By: Mark Fitzgerald
Across the Atlantic, things are tough for French newspaper publishers, too, and don’t look to improve soon. “Newspaper executives are fairly pessimistic about the future,” Antoine de Tarl?, the vice president of France’s largest daily, Ouest-France, tells E&P. “Circulation is going down by 1.5% or 2% per year, and the competition with the Internet and the free sheets is very tough.”
So tough that France’s minister of culture and communication has declared newspapers to be, in effect, charity cases. At the recent annual meeting of the National Federation of the French Press (FNPF) — the Gallic equivalent of a combination of the Newspaper Association of America and the American Society of Newspaper Editors — Culture Minister Renaud Donnedieu de Vabres declared that private individuals who donate to “opinion newspapers,” that is, mainstream papers with editorial pages, can take a tax deduction.
Donnedieu de Vabres also urged the newspapers to create an industrywide foundation to make tax-deductible gifts even simpler. “Of course each [newspaper] is free to create its own foundation, but think of this idea as a single foundation of the French press of opinion,” he said, according to the text of his speech on his Web site. “I’m ready to contribute to its realization!” he added, the exclamation mark appearing in the text.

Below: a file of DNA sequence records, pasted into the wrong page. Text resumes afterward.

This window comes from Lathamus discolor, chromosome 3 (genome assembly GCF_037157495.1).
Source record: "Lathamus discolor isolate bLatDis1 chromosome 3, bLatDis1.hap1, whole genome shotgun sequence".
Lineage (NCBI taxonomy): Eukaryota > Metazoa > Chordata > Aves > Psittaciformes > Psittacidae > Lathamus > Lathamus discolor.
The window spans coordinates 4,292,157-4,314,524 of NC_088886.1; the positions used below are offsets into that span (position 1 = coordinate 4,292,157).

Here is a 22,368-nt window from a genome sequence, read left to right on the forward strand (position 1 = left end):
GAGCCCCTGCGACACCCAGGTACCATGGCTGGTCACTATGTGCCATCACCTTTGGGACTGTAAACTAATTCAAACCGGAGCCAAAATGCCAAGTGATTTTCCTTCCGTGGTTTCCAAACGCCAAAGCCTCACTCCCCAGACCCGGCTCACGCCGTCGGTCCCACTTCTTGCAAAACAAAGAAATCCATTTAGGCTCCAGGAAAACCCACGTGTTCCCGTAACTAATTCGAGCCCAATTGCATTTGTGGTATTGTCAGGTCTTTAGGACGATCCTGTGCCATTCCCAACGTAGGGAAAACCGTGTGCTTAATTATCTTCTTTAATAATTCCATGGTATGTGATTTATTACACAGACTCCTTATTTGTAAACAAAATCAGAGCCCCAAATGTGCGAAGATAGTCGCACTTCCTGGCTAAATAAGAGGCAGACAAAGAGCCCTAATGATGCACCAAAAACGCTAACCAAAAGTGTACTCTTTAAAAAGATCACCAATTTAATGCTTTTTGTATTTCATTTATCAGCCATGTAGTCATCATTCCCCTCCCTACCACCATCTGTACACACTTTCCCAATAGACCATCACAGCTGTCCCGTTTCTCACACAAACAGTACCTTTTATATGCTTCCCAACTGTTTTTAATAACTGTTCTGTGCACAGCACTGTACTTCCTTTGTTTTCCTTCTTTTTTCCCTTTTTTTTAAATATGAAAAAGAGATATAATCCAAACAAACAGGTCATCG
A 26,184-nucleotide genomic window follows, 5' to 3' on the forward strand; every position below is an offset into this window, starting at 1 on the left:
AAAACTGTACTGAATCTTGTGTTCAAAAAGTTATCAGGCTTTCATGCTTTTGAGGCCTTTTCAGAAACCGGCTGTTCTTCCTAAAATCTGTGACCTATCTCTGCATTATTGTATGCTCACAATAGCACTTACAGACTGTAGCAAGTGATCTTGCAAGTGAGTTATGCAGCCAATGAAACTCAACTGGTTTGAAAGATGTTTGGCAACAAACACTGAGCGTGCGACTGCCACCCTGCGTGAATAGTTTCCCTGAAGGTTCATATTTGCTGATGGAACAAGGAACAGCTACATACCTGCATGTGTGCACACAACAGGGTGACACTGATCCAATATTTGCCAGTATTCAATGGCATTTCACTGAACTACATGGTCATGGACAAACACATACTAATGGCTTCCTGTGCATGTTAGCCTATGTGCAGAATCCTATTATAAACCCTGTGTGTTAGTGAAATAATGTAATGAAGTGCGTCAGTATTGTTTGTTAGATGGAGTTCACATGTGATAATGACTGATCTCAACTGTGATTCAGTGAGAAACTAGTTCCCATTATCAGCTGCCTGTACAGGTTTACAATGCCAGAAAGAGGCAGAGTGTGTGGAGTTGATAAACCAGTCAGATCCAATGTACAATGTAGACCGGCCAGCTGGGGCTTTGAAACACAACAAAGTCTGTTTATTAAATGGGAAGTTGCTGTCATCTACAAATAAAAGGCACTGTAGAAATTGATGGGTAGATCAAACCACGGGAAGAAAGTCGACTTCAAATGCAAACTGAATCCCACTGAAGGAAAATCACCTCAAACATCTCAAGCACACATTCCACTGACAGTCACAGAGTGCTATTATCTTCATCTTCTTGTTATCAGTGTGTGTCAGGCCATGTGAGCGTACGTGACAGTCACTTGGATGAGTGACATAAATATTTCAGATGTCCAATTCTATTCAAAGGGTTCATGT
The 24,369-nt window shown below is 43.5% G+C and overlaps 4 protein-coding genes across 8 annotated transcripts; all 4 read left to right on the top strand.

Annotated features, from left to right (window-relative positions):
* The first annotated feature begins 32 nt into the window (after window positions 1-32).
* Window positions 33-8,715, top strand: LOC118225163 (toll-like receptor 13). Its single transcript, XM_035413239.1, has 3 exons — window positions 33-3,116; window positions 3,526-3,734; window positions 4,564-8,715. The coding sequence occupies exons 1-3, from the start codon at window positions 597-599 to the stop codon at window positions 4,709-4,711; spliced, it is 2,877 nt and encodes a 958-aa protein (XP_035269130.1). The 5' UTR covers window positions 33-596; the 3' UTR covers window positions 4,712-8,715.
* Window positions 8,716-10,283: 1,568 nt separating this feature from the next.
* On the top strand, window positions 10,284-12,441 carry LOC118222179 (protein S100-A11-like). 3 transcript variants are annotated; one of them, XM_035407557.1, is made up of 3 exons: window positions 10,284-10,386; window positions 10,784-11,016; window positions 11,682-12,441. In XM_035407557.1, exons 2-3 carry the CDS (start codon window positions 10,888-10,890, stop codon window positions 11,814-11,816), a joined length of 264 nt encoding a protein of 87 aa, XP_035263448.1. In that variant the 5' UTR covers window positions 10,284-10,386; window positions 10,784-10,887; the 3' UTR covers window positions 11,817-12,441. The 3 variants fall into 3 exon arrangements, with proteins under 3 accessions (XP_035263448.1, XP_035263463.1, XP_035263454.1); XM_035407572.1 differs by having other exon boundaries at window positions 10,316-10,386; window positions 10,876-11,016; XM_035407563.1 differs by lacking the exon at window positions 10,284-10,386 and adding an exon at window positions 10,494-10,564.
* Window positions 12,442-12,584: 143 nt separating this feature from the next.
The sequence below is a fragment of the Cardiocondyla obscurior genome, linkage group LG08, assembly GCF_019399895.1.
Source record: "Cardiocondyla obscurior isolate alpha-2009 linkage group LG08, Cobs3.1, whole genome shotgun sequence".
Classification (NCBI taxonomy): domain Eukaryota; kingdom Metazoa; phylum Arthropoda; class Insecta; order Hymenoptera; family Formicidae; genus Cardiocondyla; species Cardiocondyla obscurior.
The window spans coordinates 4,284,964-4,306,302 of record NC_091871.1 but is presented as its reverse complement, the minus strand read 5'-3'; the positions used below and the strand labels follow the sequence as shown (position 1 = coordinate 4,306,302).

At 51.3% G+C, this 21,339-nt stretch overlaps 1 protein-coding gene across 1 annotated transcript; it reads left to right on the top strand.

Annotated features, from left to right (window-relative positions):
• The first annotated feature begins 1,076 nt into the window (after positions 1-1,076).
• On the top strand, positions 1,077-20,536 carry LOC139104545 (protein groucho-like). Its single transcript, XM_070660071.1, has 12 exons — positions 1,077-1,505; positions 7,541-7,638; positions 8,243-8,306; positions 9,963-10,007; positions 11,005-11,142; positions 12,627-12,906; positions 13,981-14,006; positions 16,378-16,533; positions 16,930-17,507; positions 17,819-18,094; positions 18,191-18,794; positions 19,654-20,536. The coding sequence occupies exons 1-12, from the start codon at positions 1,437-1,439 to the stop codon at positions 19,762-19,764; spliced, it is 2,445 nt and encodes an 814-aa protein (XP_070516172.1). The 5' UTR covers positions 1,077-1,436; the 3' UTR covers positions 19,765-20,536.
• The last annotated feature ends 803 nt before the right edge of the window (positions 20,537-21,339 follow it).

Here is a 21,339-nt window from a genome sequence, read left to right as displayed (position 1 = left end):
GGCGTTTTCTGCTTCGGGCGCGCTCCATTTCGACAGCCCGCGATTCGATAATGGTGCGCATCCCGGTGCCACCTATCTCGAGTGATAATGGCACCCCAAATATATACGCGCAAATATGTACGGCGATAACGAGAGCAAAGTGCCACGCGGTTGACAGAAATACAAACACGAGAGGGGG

This sort of government largesse and enthusiasm for helping the press, which is essentially unthinkable in the United States, is common in France, Ouest-France’s de Tarl? says: “In fact, the French government has always helped the French press in many ways, since the end of World War II.” At the end 2005, for instance, the government stepped in to finance buyouts for French newspapers’ notoriously overstaffed pressrooms, he notes.
Don’t look for Washington to offer that subsidy to American papers that are reducing staffs. And it’s hard to imagine a cabinet member of any administration, Republican or Democratic, closing a speech to U.S. newspaper publishers the way Minister Donnedieu de Vabres did at the NFPF meeting: “Long live writing! Long live the press! Long live the future of the press!”